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Herbs, flowers, lotions and potions

Syrian refugees are bringing us closer to medicines, perfumes and cosmetics once made at Guildford House.

This summer we've been working with a number of Syrian refugee families to redevelop part of the courtyard garden at Guildford House. They have taken inspiration from the history of Guildford House, which was built in 1660.

We've been working with colleagues in arts development, community wellbeing and family support, as well as a professional artist and gardener. We first worked with the participants during autumn 2018 on a project that compared the scenery and built environment in Guildford with that of Syria. Many of the participants had an interest in gardening and as one of the flower beds at Guildford House was looking a bit tired, this seemed like an opportunity for a project not to be missed!

Outside view Guildford House
Drawing of exterior Guildford House

 

 

 

 

 

 

We began learning a bit about Guildford House and about gardening in the 17th century when the house was built. The garden had many functions - it contained the Brewhouse (still in existence today) which was the building used to brew beer, bake bread and do the laundry. There were also stables for horses and a brick summerhouse - the columns and cornice for this are now attached to the back of the Brewhouse (see picture below).

Brewhouse pillars

In addition, there was a garden on the other side of North Street, which was just a ditch at the time. The garden was an important place to grow fruit, vegetables and herbs. These provided food to eat but the herbs were also used in medicines, at a time when there were not that many doctors around!

We think the owner's wife, Olive Childe, may have had a 'still room' at the bottom of the house near the kitchen (today's café) where she made up medicines, perfumes and cosmetics.

We know about 17th-century herbal concoctions from recipe books (combining meals and medicines) both handwritten and printed. One of the best known was Nicholas Culpeper's Complete Herbal published in 1653. 

Those taking part in the project wanted their flower bed to be both beautiful and useful. It therefore contains a mix of flowers, fruits and herbs, which were cultivated in the 17th century. They have planted a cherry tree and an apple tree trained as an espalier (branches grow flat against a wall).

Refugee project garden
Tree growing against the wall

 

 

 

 

 

 

Did you know that this style of growing was popular in the 17th century? The herbs planted during the project include Bay and Fennel. According to Culpeper both of these were good for expelling wind and "provoking urine"!

They have also planted the lesser known herb, Lovage, believed to cure a range of illnesses from sore throats to rheumatism. The name also gives another clue to this herb's use; some people thought it was an aphrodisiac.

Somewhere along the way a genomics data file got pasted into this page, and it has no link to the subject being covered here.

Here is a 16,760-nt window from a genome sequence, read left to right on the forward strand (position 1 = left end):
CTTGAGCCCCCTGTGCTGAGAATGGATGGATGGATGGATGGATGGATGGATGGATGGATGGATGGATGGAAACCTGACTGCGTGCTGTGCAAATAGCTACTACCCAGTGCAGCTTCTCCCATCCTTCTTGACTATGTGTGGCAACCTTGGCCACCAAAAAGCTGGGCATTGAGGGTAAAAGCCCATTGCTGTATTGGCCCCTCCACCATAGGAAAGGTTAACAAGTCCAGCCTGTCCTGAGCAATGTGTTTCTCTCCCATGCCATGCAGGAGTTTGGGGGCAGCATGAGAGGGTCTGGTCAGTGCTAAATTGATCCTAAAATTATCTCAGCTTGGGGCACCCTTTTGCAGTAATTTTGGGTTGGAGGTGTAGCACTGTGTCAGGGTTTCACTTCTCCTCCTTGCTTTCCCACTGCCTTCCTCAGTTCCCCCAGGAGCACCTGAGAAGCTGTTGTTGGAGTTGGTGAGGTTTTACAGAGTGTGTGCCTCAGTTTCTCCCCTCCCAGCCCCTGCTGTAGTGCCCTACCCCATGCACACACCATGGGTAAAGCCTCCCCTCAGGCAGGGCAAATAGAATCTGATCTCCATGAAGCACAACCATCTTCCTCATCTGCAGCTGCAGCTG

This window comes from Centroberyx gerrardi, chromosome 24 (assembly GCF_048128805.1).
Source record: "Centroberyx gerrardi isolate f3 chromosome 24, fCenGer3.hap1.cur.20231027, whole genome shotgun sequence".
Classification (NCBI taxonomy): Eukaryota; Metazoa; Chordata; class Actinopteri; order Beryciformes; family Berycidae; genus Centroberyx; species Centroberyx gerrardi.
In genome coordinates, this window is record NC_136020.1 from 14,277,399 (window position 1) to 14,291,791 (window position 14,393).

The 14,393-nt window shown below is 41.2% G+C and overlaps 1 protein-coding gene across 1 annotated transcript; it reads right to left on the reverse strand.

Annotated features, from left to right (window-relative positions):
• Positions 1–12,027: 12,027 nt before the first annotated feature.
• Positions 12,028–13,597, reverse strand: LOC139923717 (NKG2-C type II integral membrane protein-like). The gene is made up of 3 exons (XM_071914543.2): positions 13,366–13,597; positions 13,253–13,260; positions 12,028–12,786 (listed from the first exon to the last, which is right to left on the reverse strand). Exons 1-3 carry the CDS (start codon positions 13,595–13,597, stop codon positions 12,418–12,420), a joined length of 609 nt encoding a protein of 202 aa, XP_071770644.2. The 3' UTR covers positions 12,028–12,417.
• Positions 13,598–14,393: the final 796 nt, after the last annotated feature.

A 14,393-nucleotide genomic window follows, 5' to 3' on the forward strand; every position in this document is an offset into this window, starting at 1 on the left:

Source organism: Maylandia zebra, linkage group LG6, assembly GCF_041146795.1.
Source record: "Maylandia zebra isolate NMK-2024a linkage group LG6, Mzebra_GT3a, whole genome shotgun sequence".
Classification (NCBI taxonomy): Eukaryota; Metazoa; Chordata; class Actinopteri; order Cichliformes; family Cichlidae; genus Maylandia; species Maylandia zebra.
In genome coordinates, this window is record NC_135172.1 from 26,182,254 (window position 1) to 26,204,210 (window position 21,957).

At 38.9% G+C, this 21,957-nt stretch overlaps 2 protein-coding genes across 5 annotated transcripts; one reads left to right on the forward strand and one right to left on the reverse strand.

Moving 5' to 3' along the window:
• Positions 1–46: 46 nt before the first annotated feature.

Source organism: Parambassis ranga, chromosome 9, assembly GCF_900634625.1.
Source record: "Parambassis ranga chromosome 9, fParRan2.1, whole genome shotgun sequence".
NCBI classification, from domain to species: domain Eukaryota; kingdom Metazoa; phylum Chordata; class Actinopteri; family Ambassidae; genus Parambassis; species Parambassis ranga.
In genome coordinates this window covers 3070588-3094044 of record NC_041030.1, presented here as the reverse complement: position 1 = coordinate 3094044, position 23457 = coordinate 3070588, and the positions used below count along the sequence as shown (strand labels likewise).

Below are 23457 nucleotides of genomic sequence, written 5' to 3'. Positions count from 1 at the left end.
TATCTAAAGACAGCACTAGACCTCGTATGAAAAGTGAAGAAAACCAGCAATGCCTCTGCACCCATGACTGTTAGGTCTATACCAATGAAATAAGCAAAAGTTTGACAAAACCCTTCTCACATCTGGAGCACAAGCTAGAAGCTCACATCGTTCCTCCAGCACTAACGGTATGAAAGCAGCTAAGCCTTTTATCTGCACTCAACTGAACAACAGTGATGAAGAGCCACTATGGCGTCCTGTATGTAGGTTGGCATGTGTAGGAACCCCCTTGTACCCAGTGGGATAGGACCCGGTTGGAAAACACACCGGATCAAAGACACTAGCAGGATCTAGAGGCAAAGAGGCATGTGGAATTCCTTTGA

Other herbs in the flower bed include Thyme, Borage and Rosemary. Culpeper said Thyme made into an ointment was good for getting rid of warts. Borage was traditionally used to treat 'melancholy' (depression). People thought taking Rosemary led to improved memory, a better immune system and strong hair growth. Culpeper said smoking the dried leaves in a pipe was good for coughs!

The participants have also planted two roses of the variety called Gertrude Jekyll, as a nod to the famous garden designer who spent much of her childhood living just outside Guildford. The Syrian families have also been working on a second garden at the Park Barn Social Centre. They have worked with the users of the centre, which offers activities for over 55s.

The project participants have been lucky enough to work on their designs and planting with artist Mary Branson, who has one of her pieces of work in the Houses of Parliament, and professional gardener Jo Carter who has worked on gardens at Chelsea Flower Show.

People taking part in the project had a variety of reasons for getting involved. Many were interested in gardening and had tended their own gardens back home in Syria. They wanted:

"to know more about...British gardens"

"to know more about the history in Guildford"

"To thank Guildford [for] welcome us"

The participants have attended English language classes and the sessions have provided a chance for them to practise their English informally, working alongside staff. Several participants said they also "love working together". They live across the borough of Guildford so the project has been an opportunity for them to come together. Guildford House Gallery has benefited from a reinvigorated flower bed, which we hope will achieve one of the participant's wishes "to see the happy look on people's faces".

And in case you didn't know, the courtyard garden at Guildford House has a great Gallery Café, so pop along this summer to take in one of our exhibitions, visit the café and of course have a look at the new flower bed.

There is also our free Family Fun Morning Saturday taking place on 17 August. We will be taking you back in time to Olive Childe and her secret remedies made here at the house in the 17th century. We'll also be making herb-filled bath sachets and room fresheners.  Find out more on our Family Fun Sessions page.

Blog post by Melanie Holliker, Access Officer.